Beyond decoding: phonological processing during silent reading in beginning readers.

Hazel Blythe, Ascensión Pagán, Megan Dodd

Research output: Contribution to journalArticlepeer-review

20 Citations (Scopus)


In this experiment, the extent to which beginning readers process phonology during lexical identification in silent sentence reading was investigated. The eye movements of children aged seven to nine years and adults were recorded as they read sentences containing either a correctly spelled target word (e.g., girl), a pseudohomophone (e.g., gerl), or a spelling control (e.g., garl). Both children and adults showed a benefit from the valid phonology of the pseudohomophone, compared to the spelling control during reading. This indicates that children as young as seven years old exhibit relatively skilled phonological processing during reading, despite having moved past the use of overt phonological decoding strategies. In addition, in comparison to adults, children’s lexical processing was more disrupted by the presence of spelling errors, suggesting a developmental change in the relative dependence upon phonological and orthographic processing in lexical identification during silent sentence reading.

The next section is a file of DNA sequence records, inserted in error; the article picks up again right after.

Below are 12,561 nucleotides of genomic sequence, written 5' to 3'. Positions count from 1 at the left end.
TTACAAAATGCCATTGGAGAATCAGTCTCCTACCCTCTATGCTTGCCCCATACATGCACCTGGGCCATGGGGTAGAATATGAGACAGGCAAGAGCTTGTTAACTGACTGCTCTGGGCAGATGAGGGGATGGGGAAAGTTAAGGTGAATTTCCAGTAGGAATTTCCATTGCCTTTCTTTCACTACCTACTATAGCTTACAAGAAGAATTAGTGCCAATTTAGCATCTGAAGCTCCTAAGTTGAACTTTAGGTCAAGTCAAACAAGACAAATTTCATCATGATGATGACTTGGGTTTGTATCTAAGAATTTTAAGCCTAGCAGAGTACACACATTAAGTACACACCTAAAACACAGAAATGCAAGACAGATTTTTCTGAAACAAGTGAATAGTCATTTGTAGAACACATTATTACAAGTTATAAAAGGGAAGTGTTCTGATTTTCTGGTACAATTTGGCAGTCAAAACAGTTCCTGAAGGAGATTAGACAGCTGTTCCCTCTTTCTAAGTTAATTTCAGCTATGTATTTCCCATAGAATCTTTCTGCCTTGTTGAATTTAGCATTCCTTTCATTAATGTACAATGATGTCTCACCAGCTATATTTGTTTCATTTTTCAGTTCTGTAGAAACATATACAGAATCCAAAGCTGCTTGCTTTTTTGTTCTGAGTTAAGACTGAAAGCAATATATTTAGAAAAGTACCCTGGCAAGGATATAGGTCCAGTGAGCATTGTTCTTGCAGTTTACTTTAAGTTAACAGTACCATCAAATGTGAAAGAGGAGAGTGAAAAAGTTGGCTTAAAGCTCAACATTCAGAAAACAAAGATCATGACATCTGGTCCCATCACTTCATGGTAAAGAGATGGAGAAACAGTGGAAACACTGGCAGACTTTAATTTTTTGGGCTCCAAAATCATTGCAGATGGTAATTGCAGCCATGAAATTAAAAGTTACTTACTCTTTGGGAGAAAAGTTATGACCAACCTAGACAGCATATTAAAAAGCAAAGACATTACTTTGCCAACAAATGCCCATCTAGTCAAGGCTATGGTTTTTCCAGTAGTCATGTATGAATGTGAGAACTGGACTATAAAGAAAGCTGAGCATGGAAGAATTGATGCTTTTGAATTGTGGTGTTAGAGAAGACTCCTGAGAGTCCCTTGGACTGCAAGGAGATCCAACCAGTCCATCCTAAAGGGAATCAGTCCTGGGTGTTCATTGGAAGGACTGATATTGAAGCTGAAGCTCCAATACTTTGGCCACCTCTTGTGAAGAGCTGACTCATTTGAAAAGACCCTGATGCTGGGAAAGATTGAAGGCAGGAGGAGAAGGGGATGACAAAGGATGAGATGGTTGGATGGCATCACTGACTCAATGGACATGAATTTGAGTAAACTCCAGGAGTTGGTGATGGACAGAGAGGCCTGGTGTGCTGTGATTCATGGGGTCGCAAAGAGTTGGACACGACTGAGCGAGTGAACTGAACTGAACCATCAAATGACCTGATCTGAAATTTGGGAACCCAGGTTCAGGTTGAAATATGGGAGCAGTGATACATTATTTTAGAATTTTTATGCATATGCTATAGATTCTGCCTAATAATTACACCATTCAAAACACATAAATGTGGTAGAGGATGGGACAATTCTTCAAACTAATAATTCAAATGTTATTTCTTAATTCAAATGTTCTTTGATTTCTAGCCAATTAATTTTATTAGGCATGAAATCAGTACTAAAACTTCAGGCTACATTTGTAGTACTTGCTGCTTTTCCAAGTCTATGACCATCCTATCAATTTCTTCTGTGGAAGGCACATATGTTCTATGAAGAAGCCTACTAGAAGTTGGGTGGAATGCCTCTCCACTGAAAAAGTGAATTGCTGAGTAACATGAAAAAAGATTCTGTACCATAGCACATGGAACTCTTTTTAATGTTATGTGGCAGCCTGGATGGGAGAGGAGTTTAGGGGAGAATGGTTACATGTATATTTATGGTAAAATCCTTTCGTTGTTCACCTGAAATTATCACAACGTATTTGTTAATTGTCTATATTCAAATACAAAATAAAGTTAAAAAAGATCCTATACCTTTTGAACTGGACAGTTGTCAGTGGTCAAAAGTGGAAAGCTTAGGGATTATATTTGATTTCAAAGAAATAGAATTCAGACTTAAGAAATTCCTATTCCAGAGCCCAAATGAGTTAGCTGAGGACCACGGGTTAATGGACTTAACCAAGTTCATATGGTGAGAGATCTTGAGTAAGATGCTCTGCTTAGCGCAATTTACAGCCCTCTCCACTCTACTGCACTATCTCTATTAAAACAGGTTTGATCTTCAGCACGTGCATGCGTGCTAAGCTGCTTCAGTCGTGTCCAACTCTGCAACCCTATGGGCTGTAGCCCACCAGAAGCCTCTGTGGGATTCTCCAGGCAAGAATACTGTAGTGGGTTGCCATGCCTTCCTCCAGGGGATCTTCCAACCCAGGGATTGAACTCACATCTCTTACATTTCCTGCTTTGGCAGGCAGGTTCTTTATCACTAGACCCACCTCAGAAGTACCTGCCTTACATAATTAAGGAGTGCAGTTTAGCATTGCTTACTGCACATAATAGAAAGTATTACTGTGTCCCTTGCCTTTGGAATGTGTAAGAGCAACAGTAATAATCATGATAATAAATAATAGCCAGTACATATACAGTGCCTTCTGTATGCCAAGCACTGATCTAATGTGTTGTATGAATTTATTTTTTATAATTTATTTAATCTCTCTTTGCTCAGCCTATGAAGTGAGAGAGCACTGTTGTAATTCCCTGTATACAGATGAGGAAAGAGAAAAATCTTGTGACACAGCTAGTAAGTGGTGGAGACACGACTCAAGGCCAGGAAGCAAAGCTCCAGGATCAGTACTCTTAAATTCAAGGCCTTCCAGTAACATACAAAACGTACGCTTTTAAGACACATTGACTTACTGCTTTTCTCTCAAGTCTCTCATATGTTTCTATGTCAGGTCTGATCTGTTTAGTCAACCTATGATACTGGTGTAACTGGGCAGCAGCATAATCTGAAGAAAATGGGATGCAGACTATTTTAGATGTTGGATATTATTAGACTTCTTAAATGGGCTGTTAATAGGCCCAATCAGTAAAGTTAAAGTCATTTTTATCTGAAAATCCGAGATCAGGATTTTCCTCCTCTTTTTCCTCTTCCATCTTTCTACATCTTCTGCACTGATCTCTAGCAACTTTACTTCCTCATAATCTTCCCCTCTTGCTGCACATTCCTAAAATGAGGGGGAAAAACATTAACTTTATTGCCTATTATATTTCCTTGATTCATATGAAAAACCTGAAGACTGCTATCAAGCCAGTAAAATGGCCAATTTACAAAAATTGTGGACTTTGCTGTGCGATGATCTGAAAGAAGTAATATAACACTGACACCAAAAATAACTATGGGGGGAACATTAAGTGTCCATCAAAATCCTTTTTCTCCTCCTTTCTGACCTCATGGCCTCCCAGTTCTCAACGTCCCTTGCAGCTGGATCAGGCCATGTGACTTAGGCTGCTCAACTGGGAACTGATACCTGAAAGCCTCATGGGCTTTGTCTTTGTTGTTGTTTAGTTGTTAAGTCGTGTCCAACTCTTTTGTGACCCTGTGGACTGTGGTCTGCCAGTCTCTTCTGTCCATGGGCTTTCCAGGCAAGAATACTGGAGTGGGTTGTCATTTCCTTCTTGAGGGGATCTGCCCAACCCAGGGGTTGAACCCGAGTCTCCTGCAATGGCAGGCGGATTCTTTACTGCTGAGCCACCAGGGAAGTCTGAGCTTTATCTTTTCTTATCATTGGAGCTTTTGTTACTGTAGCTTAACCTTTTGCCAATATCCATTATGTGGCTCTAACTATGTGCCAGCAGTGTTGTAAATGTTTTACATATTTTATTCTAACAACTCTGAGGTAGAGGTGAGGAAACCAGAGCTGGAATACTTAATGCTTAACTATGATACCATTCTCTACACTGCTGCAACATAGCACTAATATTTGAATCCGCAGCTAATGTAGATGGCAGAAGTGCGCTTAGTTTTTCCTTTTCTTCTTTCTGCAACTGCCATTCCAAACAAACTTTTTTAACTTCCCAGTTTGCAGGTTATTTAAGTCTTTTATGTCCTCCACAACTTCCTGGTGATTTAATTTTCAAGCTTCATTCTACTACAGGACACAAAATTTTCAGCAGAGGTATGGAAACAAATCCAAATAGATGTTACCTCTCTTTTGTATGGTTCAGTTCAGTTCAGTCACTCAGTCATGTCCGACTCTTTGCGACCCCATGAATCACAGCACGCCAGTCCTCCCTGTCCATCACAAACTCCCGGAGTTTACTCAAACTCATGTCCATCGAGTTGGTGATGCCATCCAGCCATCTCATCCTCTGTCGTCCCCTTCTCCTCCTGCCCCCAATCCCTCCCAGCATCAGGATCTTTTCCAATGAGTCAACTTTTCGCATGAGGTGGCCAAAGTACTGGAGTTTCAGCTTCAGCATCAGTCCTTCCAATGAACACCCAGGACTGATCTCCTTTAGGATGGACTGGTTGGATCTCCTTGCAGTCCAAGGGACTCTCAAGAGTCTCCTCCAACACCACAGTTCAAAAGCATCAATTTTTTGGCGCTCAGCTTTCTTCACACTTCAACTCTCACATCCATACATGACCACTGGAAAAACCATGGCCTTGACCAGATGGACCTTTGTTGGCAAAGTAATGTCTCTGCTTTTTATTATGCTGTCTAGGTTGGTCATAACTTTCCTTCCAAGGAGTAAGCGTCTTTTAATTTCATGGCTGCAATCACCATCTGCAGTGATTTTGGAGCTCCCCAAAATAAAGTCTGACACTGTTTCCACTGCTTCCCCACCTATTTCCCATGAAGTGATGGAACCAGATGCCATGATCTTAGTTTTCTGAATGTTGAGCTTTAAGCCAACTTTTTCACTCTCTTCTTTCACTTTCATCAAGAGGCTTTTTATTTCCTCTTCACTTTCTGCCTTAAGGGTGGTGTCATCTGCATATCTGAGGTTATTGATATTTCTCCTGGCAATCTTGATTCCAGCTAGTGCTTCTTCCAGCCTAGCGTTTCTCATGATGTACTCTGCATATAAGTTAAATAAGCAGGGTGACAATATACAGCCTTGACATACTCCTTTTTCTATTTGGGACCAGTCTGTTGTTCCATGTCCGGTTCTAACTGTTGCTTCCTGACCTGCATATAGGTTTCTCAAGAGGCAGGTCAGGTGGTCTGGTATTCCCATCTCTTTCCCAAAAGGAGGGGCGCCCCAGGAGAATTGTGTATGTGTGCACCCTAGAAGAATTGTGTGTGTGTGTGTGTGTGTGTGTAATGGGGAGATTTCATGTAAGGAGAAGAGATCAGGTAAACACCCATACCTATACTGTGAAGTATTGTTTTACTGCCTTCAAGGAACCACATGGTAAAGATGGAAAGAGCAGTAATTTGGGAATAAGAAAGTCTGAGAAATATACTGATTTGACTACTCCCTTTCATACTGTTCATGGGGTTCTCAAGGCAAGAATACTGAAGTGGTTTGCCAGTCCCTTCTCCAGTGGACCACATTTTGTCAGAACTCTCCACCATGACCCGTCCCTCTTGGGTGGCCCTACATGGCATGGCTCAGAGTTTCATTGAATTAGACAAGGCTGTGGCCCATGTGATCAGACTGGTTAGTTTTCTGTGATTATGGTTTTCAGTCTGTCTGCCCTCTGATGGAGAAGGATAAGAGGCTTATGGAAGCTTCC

Original languageEnglish
Pages (from-to)1244-1252
JournalJournal of Experimental Psychology: Learning Memory and Cognition
Issue number4
Early online date22 Dec 2014
Publication statusPublished - 1 Jul 2015
Externally publishedYes


Dive into the research topics of 'Beyond decoding: phonological processing during silent reading in beginning readers.'. Together they form a unique fingerprint.

Cite this